Anatomy of the Volume Profile and the Virgin Point of Control

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by Gavin in Blog
March 12, 2024 0 comments
volume profile

While true volume profile traders have much more sophisticated tools, for this introductory article, I want to show free tools.

I will be using the “Fixed Range Volume Profile” tool in TradingView.

You might need to register a TradingView account, but at least this is a free feature.

volume profile

This is simply from the “Tools” menu.

TradingView does have the more sophisticated “Session volume profile” in its indicators menu.

volume profile

But that is a paid feature.

In the screenshot below, I brought up a 30-minute candlestick chart of SPX in TradingView and then dragged the volume profile tool from the start of the trading day of January 19th to the end of the trading day.

volume profile

Why a 30-minute chart?

Traditionally, the market profile TPO time block length is 30 minutes for intraday charts, where each letter represents 30 minutes of trading for that particular asset.

TPO is “time price and opportunity” in market profiling.

Market profiling is calculated differently from volume profiling but has a lot of similarities.

Remember that market profiling has letters in the histogram, and volume profiling does not.

Today, we are only talking about the volume profile.

The volume profile shows the volume of orders based on a particular asset price.

This differs from the common volume histogram at the bottom of your chart, which is the volume of orders based on a particular time.

In the above, you see a red line in the profile at the 4839 price level.

This is known as the point of control (POC).

It says that is the price level that is most heavily traded during the profile range, which in our example is the trading day of January 19th.

You can think of the volume profile histogram as the result of a popularity contest.

The lengthier the bars, the more popular the price.

The 4839 price (indicated by the POC) is the most popular price of the trading day.

In our profile example, this POC occurs very near the top of the trading day’s high.

To those who study market profiling, this may mean a greater chance of one thing happening versus another thing happening.

Looking more closely at the screenshot below, we have what is called high volume nodes (HVN).

The POC is the highest volume node.

It has the longest histogram bar.

volume profile

Then, there are low-volume nodes (LVN) where fewer orders are traded at that price.

The “value area” on the profile is where about 70% of the orders are traded.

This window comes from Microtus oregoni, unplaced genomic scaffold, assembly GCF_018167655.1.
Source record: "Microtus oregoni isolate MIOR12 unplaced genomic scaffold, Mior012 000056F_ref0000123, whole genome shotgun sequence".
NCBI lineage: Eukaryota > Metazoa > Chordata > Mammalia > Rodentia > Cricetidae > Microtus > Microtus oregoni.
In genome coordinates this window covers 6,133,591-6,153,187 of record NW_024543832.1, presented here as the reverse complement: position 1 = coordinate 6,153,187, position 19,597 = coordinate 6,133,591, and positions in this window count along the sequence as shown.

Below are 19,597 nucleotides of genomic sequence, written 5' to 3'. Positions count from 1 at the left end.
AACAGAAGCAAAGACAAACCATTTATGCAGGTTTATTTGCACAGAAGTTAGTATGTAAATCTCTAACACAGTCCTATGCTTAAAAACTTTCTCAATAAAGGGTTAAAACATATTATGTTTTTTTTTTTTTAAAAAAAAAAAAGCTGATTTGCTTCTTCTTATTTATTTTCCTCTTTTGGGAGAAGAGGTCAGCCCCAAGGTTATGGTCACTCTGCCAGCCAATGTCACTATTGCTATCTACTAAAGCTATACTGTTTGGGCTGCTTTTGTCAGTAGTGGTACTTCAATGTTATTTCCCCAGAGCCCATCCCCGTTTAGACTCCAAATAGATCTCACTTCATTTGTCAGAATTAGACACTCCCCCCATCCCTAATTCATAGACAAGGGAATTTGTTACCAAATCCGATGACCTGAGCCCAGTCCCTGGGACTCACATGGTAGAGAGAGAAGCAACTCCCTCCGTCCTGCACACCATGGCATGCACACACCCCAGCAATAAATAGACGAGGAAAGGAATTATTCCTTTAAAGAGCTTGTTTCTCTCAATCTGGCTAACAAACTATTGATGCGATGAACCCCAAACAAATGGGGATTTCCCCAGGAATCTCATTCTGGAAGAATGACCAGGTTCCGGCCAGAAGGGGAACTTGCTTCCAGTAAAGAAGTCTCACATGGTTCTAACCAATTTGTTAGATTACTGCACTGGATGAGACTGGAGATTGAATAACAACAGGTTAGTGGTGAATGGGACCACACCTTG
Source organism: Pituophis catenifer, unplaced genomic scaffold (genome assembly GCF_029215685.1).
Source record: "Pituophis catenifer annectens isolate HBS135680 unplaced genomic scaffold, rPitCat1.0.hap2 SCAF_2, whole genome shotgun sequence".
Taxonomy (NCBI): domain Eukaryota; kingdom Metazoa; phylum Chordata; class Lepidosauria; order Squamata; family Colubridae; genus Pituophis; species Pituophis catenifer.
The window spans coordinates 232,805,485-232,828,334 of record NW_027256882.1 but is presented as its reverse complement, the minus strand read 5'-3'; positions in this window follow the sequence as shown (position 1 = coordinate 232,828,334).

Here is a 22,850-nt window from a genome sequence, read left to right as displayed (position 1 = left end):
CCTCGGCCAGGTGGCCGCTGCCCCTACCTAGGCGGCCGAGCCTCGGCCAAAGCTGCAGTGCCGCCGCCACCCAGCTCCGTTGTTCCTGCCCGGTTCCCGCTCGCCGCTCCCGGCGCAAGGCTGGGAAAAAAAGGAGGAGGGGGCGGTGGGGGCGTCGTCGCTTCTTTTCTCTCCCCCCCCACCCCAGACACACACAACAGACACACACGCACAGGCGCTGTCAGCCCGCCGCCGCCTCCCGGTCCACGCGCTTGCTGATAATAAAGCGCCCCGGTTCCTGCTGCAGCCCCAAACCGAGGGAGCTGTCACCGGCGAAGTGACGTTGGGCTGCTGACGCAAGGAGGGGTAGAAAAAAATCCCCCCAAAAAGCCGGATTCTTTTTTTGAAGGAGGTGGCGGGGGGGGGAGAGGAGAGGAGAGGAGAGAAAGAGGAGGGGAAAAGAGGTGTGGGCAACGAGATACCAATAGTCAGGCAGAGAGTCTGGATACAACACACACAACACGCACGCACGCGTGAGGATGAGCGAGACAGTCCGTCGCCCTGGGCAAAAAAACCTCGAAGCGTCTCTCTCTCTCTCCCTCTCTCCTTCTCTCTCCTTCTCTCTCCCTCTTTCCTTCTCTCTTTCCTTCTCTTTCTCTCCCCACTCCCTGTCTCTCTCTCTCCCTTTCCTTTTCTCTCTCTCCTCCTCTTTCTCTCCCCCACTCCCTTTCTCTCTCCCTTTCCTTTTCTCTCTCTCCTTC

We can see the value area better in another example profile:

volume profile

The value area is indicated in TradingView by brighter color on the histogram.

The non-value area histogram bars are dimmed.

For statisticians, the value area represents about one standard deviation of all the orders.

In a normal distribution, 68% of the data falls within one standard deviation of the mean.

For traders, we just say 70% is close enough.

What Is The Virgin Point Of Control?

Below, I have drawn the volume profile for the last five trading days.

volume profile

In this free tool, I had to manually draw the profile for each day.

You would not have to do this if you were using a more sophisticated tool.

See if you can figure out why the last three POCs are known as virgin POCs, whereas the other two are not.

The virgin point of control is a point of control that has not yet been touched.

It is also known as the naked point of control.

It is naked because no candlesticks have covered it.

The POC of January 17th is at the 4739 price level.

Since then, the market has not returned to the 4739 price level yet.

Hence, this POC is a virgin point.

Similarly, the POC of January 18th at 4781 had not been traversed by any candlesticks since then.

The last profile POC is always a virgin POC at the time the profile ends.

The POC of January 12th and 16th are not virgin because those price levels had been touched again by the trading session of January 18th.

The trading session of January 18th had traded through the POC price of January 12th and 16th.


While the market profile differs from the volume profile, many profile traders use both.

More sophisticated software often will display both of them at the same time.

The terminology of the two is the same; they both have a point of control, value area, and high and low-volume nodes.

Now you know how to speak the terminology of these profile traders.

If you need to speak fast, just say “POC” (pronounced “P-O-C”) or say “vPOC” (pronounced “V-poc”).  They will know what you mean.

We hope you enjoyed this article on volume profile.

If you have any questions, please send an email or leave a comment below.

Trade safe!

Disclaimer: The information above is for educational purposes only and should not be treated as investment advice. The strategy presented would not be suitable for investors who are not familiar with exchange traded options. Any readers interested in this strategy should do their own research and seek advice from a licensed financial adviser.


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